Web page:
The Americans with Disabilities Act recognizes Attention deficit hyperactivity disorder (ADHD) as a developmental disability.
According to the Centers for Disease Control and Prevention (CDC), developmental disabilities are conditions that affect learning, language, physical, or behavioral areas. Common symptoms of ADHD may fall under these areas, such as difficulty sticking to a particular task or talking excessively.
Developmental disabilities can be severe, but not everyone with ADHD will find it impairs their daily life. ADHD can range from mild to severe during a person’s lifetime, often taking different forms too. Because of this, ADHD may not seem like it is a developmental disability.
This article explains whether ADHD is a developmental disability and how it can affect a person’s day-to-day life. It will also detail what symptoms to look for in childhood and adulthood.
A person can receive a diagnosis of ADHD either in childhood or later in life. The ADA recognizes ADHD as a disability, as well as the Social Security Administration, meaning they include ADHD under the act that provides accommodations for people with disabilities.
However, the National Institute of Neurological Disorders and Stroke does not recognize ADHD as a developmental disorder. Instead, the organization recognizes it as a neurobehavioral disorder.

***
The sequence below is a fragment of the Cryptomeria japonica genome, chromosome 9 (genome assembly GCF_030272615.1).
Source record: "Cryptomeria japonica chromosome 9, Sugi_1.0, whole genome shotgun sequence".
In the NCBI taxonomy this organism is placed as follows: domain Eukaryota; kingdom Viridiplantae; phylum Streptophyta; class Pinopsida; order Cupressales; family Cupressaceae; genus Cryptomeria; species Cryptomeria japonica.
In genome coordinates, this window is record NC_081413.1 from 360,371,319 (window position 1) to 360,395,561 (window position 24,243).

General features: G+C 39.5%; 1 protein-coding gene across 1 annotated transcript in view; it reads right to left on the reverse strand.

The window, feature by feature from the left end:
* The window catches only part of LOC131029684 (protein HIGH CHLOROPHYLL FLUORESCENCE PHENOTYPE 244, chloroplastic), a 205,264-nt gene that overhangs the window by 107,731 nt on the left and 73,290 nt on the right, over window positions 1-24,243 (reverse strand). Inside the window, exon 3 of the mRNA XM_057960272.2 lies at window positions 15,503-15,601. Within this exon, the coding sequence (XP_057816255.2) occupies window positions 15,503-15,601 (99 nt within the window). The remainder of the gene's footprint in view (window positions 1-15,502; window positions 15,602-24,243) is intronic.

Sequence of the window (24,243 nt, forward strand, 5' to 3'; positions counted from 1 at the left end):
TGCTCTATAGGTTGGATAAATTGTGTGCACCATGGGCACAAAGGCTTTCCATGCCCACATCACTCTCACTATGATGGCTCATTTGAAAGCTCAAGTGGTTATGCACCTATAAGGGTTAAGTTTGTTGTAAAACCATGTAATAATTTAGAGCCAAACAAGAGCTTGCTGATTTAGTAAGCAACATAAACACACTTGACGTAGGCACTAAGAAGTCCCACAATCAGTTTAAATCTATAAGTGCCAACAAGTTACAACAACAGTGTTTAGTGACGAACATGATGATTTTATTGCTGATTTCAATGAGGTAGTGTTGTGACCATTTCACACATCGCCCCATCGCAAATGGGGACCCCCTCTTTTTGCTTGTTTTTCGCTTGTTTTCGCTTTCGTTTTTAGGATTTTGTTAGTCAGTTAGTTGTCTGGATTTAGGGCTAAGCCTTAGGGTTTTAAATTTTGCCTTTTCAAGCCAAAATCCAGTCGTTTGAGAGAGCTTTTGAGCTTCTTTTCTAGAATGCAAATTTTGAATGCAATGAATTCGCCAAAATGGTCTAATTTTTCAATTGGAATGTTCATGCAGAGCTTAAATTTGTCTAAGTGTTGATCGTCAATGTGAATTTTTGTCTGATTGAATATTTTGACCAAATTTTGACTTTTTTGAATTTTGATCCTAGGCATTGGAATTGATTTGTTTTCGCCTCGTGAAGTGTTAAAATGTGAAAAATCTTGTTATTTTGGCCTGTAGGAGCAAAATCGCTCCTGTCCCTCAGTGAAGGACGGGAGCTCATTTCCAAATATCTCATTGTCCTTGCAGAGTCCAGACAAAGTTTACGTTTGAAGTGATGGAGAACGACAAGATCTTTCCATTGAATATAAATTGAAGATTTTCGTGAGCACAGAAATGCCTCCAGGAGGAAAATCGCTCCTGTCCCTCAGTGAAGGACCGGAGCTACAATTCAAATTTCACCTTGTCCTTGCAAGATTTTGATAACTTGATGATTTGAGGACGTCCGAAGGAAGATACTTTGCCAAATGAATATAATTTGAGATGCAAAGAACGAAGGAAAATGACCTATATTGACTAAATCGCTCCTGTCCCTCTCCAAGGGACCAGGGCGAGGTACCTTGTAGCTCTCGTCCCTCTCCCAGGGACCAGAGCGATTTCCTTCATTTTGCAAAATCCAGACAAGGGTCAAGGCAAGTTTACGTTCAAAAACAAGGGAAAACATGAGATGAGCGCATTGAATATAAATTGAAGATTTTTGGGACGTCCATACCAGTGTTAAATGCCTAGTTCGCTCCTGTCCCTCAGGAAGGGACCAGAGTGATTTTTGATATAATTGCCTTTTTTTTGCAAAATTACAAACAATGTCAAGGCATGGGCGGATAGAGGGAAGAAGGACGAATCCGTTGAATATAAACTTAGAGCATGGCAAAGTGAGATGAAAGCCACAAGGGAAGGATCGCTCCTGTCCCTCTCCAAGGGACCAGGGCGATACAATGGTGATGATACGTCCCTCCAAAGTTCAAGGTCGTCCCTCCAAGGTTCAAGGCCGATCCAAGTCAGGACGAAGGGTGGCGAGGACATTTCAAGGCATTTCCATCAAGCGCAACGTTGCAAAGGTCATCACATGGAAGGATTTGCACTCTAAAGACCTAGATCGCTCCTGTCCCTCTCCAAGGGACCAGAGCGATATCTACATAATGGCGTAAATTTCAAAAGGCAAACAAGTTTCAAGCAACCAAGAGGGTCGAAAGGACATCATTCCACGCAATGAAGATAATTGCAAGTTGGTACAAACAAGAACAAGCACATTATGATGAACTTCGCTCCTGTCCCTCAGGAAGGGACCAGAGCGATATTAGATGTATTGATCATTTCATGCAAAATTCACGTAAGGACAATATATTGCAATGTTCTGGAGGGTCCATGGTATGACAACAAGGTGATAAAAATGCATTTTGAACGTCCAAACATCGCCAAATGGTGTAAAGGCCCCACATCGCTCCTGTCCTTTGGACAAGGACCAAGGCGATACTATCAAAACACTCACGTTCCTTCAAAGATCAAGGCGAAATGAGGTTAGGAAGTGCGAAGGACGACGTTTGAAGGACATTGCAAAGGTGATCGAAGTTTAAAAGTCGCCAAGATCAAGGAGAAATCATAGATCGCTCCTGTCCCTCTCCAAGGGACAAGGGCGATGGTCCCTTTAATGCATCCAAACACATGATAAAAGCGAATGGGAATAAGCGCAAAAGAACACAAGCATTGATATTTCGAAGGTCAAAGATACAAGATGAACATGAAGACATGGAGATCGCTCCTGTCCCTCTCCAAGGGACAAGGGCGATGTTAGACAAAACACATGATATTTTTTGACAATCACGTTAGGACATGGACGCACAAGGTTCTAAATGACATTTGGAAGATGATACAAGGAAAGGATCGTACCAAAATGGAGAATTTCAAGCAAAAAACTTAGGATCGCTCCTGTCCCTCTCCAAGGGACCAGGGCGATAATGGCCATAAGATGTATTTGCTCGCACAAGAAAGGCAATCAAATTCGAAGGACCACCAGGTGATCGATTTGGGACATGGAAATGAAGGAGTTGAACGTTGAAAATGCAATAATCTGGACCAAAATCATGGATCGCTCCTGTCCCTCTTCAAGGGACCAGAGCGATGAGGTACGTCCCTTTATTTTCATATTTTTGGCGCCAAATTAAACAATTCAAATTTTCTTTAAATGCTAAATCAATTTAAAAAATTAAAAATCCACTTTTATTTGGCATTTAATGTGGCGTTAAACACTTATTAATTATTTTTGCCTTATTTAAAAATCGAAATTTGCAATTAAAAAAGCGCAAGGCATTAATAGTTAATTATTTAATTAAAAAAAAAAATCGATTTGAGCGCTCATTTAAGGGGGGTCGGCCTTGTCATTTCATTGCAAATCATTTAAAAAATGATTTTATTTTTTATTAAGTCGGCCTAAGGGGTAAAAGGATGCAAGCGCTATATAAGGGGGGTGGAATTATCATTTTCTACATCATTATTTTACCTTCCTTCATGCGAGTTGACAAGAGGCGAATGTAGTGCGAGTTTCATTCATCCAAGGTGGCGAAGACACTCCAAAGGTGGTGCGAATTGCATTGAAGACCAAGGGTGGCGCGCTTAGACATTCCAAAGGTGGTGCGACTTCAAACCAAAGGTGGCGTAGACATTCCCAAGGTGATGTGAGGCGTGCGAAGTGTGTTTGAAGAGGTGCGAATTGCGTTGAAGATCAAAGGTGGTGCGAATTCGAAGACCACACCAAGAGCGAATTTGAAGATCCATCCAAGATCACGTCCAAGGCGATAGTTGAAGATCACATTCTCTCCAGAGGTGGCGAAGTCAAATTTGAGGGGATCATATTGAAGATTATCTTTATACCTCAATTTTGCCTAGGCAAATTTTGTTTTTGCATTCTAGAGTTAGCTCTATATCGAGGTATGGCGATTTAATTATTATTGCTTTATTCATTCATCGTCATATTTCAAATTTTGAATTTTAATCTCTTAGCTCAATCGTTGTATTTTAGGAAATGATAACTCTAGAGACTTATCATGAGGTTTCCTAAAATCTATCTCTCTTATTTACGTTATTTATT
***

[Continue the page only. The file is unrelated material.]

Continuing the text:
Neurobehavioral disorders are sometimes linked to brain diseases or traumatic brain injuries. Because of this, it can sometimes be hard to classify ADHD as a developmental disability.
The Americans with Disabilities Act (ADA) is a 1990 law that protects the rights of people with disabilities. This means it is illegal to:
- discriminate against people with disabilities
- avoid giving equal opportunities to people with or without disabilities
- segregate people with disabilities in places such as school or work
Under this law, ADHD is a developmental disability. However, it depends on whether it is mild or severe and affects a person’s ability to work or participate in daily life.
Some requirements for receiving state or federal benefits for ADHD include having:
- a diagnosis from childhood
- symptoms so severe they interfere with daily life
- symptoms so severe they make it impossible to work
- measurable functional impairments in childhood, such as consistently turning up late or being unable to focus in class, that stem from ADHD
- medical documentation that says a person has traits such as hyperactivity and impulsiveness
- documentations that say a person has a marked impairment in age-appropriate cognitive, physical, and social function that stem from ADHD
With all of these criteria, it is possible to classify ADHD as a developmental disorder, but receiving benefits may prove difficult. It is also the same criteria for children.
Read all about ADHD here.
ADHD is usually diagnosed in childhood but can also go undiagnosed until adulthood. According to the National Institute of Mental Health, most children receive a diagnosis in elementary school. For teenagers or adults to receive one, symptoms must be present before age 12.